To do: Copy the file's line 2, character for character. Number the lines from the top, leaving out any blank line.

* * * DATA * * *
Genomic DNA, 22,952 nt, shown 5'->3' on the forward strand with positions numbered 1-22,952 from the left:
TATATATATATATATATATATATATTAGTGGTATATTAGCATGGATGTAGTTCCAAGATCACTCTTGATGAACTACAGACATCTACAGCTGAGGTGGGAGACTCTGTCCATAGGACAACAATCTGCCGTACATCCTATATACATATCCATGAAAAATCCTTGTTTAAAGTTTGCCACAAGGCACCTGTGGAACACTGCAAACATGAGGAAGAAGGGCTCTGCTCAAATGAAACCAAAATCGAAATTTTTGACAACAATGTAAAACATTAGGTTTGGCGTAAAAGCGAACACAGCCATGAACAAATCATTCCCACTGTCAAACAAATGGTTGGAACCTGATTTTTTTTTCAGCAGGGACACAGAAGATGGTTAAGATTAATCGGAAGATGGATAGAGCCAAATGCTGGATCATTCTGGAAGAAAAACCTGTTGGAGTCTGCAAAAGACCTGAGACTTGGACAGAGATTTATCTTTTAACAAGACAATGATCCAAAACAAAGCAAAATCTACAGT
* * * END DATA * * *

TATATATATATATATATATATATATTAGTGGTATATTAGCATGGATGTAGTTCCAAGATCACTCTTGATGAACTACAGACATCTACAGCTGAGGTGGGAGACTCTGTCCATAGGACAACAATCTGCCGTACATCCTATATACATATCCATGAAAAATCCTTGTTTAAAGTTTGCCACAAGGCACCTGTGGAACACTGCAAACATGAGGAAGAAGGGCTCTGCTCAAATGAAACCAAAATCGAAATTTTTGACAACAATGTAAAACATTAGGTTTGGCGTAAAAGCGAACACAGCCATGAACAAATCATTCCCACTGTCAAACAAATGGTTGGAACCTGATTTTTTTTTCAGCAGGGACACAGAAGATGGTTAAGATTAATCGGAAGATGGATAGAGCCAAATGCTGGATCATTCTGGAAGAAAAACCTGTTGGAGTCTGCAAAAGACCTGAGACTTGGACAGAGATTTATCTTTTAACAAGACAATGATCCAAAACAAAGCAAAATCTACAGT